IV. Hardening steps to secure Remote Desktop access. (Basic Security Recommendations)

by JUCC ISTF
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/* The following article is extracted from the "Information Security Newsletter" published by the JUCC IS Task Force. */

The following security recommendations or guidelines help secure your server:

1. Rename the Administrator Account - Renaming the Administrator Account will help to prevent a brute force attack on the Administrator account. Most brute force attacks will use the account name "Administrator". This is the default name and this account is not subject to account lockout. This configuration change is done by editing the Local Security Policy.

2. Change the default RDP port - For the attack surface exposure of the common RDP port (TCP 3389), the RDP session can be configured to use a different port. The modification must be applied to both the terminal server itself and all of the TS clients. Modification of registry will be required to change the default of the terminal server, and modification of the Client Connection Manager will be required to alter the port for client side. Please refer to http://support.microsoft.com/kb/187623 for details of configuration.
 

3. Use the highest level of encryption- Use the High encryption option which encrypts the data transmission in both directions by using a 128-bit key. Use this level when the Terminal Server runs in an environment that contains 128-bit clients. RDP traffic is encrypted using 128-bit encryption when connecting to Windows Server 2003 from a Windows XP client computer. By default, both the Web-based and the standalone remote desktop client send the encrypted RDP traffic over TCP port 3389.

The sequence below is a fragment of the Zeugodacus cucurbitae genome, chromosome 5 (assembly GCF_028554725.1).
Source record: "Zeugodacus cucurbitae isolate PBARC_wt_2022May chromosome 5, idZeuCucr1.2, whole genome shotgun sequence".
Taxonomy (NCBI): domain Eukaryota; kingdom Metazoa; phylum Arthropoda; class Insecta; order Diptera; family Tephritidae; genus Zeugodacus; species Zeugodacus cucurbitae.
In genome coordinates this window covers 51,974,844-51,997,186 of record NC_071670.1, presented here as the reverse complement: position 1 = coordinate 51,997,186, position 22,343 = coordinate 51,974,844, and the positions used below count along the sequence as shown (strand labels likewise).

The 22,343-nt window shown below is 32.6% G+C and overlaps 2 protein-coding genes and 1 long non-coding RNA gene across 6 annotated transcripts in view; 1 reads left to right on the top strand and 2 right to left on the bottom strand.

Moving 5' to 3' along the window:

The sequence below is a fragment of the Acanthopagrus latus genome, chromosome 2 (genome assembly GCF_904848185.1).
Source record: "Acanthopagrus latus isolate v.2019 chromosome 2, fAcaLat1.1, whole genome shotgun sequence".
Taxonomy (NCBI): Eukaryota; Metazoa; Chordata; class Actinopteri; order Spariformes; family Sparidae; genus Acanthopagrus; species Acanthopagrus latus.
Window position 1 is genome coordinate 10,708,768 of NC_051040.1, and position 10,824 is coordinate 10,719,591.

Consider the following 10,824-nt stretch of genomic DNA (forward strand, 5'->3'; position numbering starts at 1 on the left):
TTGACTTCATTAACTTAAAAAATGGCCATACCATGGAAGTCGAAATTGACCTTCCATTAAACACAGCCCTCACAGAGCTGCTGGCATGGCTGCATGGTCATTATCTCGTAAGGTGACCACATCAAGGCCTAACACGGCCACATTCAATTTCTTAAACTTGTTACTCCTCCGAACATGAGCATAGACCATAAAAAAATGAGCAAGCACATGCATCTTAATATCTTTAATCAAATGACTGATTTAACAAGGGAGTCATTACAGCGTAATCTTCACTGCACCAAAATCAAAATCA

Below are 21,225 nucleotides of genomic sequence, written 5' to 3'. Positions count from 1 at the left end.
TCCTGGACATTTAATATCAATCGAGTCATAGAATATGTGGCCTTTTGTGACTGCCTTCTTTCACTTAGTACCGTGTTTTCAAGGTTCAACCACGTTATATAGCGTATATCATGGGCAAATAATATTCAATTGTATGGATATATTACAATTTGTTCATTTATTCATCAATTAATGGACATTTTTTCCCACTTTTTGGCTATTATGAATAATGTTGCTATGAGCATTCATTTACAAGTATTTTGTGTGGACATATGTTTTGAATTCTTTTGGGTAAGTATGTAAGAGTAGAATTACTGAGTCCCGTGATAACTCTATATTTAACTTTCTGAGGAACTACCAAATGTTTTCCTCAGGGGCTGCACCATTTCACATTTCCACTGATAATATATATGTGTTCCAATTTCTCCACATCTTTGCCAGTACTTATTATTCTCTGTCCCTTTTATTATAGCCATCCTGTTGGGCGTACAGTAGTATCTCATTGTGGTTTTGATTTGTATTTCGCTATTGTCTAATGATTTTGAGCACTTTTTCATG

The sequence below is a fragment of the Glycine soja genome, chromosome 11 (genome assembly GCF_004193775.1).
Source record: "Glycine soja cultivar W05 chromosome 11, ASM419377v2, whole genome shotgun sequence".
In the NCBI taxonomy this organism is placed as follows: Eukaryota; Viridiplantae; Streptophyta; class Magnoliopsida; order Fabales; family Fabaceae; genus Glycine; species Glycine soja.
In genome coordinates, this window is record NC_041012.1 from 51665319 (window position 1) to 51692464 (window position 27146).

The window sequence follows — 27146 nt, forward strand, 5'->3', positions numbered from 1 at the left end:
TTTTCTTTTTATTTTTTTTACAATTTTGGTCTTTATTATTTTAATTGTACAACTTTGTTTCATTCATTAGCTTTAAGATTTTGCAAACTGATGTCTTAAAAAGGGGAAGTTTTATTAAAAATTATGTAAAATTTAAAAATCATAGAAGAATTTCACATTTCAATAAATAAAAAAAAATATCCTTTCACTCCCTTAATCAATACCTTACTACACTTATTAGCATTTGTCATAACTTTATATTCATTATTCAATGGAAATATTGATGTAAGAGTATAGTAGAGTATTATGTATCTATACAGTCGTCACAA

4. Set Group Policy settings for the remote desktops -By making end users members of the Remote Desktop Users group you grant these users the necessary privileges for connecting to Terminal Server.

The Remote Desktop Users group allows the same access as the Users group with the additional ability to connect remotely. By using this group, you save administrative resources by not having to set up these rights for each user individually. By default, the permissions for a Terminal Server environment are set to provide maximum security while allowing users to run applications. Users can save files within their profile directory, but cannot delete, or modify certain files.

5. Restrict users to specific programs - Software restriction policies provide administrators with a policy-driven mechanism to identify software programs running on computers in a domain and to control the ability of those programs to execute. You can use policies to block malicious scripts, to lock down a computer, or to prevent unwanted applications from running.

 

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